Implication of listricity

Implication of listricity on near field seismic hazard


​Using a simulation based approach we study the effects of fault listricity through near field kinematic ground motion simulations, where listric faults are defined as curved faults in which dip decreases with depth. The listric profiles used in the simulations are built using a specific shape function and varying the initial dip and the degree of listricity. By also varying other kinematic parameters (e.g., rupture speed and slip distribution; see Fig. 1), we generate ensembles of kinematic source models.  These ensembles are then used in a generalised 3D finite difference method to compute synthetic seismograms; the corresponding shaking levels are then compared in terms of peak ground velocities (PGV) to quantify the effects. Our results show two general features:  (1) as listricity increases the PGVs decrease on the footwall and increase on the hanging-wall; (2) constructive interference of seismic waves emanated from the listric fault causes PGVs over two times higher than those observed for the planar fault.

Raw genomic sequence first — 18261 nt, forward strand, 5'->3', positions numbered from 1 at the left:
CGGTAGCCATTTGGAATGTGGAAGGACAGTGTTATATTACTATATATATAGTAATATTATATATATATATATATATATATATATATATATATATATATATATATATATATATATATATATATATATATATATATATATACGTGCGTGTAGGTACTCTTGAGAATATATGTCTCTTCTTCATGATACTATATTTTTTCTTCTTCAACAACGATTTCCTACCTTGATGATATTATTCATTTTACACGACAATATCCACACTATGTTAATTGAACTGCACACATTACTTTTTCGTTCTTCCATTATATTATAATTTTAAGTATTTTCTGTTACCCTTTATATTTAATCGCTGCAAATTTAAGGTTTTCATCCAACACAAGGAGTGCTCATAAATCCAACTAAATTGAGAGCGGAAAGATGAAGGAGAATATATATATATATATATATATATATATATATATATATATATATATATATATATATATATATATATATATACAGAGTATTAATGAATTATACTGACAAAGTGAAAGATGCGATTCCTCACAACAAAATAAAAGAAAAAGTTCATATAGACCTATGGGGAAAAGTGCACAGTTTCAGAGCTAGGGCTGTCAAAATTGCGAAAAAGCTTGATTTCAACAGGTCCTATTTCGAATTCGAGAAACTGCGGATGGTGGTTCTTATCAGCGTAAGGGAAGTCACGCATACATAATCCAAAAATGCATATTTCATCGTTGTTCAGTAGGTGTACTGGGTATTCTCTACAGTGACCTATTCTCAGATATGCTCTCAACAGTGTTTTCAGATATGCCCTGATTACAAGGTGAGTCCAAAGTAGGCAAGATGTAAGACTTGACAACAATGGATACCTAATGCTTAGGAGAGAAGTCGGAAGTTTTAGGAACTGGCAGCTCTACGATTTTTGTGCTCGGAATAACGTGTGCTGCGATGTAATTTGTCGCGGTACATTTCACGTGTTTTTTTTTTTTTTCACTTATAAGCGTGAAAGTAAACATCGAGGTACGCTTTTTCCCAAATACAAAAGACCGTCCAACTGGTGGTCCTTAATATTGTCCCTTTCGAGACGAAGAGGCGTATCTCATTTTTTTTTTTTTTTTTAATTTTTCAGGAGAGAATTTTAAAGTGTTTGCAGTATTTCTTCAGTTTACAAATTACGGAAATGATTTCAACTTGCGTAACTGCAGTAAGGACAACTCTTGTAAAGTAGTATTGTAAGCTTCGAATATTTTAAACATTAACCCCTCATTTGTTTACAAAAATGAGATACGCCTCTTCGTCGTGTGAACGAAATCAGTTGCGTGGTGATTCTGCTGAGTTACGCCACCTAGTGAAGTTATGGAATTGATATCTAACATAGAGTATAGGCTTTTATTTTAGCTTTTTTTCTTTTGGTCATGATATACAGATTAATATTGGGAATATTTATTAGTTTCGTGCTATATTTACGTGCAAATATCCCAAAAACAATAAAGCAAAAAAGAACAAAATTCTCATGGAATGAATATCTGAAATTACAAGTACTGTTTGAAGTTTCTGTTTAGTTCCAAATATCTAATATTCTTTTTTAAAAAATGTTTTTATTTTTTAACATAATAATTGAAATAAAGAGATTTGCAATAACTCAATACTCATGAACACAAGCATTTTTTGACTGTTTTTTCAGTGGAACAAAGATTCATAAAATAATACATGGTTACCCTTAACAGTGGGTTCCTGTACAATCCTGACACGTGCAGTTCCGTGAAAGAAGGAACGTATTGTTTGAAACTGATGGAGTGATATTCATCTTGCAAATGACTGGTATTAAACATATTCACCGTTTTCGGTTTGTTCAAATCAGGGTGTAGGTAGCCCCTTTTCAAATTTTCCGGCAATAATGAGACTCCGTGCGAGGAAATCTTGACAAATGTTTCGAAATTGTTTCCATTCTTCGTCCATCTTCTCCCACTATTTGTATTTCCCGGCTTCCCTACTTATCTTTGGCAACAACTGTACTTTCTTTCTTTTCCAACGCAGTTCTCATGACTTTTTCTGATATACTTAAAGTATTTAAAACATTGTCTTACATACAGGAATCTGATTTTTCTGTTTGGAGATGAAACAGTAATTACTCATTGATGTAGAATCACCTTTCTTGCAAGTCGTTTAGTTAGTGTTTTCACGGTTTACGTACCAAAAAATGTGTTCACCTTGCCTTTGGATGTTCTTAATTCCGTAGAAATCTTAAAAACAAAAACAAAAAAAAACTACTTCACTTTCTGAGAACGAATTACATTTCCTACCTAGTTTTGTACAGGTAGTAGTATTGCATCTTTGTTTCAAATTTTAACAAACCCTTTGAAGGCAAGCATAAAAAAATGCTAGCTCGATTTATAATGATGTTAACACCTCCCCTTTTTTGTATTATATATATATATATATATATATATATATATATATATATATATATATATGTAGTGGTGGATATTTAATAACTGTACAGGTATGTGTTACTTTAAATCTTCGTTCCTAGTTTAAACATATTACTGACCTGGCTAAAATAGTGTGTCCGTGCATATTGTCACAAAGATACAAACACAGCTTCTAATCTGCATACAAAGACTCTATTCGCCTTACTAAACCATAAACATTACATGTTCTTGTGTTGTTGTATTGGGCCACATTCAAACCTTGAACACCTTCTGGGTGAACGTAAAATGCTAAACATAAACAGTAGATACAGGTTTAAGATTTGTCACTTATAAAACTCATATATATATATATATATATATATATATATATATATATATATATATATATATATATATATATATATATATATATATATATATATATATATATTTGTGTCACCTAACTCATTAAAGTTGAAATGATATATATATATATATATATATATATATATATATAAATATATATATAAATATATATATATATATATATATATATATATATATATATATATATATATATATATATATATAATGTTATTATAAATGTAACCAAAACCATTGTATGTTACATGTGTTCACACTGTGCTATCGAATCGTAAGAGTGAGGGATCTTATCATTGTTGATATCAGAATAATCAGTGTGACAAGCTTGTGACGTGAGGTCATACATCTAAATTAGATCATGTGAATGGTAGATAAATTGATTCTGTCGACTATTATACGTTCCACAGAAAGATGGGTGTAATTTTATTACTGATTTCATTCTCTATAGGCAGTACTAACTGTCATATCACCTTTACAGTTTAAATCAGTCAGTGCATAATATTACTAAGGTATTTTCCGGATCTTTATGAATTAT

Figure 1 Variations of kinematic parameters for ensembles of kinematic source models.
In Fig. 2 we see maps of PGV ratios for various slip distributions (positive values represent higher PGVs for the listric fault). We can see that varying the location of the high slip patch causes focusing of waves on the eastern (hanging wall) side in the area between 75 and 85km, and that overall the listric fault produces higher ground motions on the hanging wall and lower ground motions on the footwall.
Figure 2 PGV ratios for various slip distributions in Fig. 1. Positive values represent higher PGVs for the listric fault.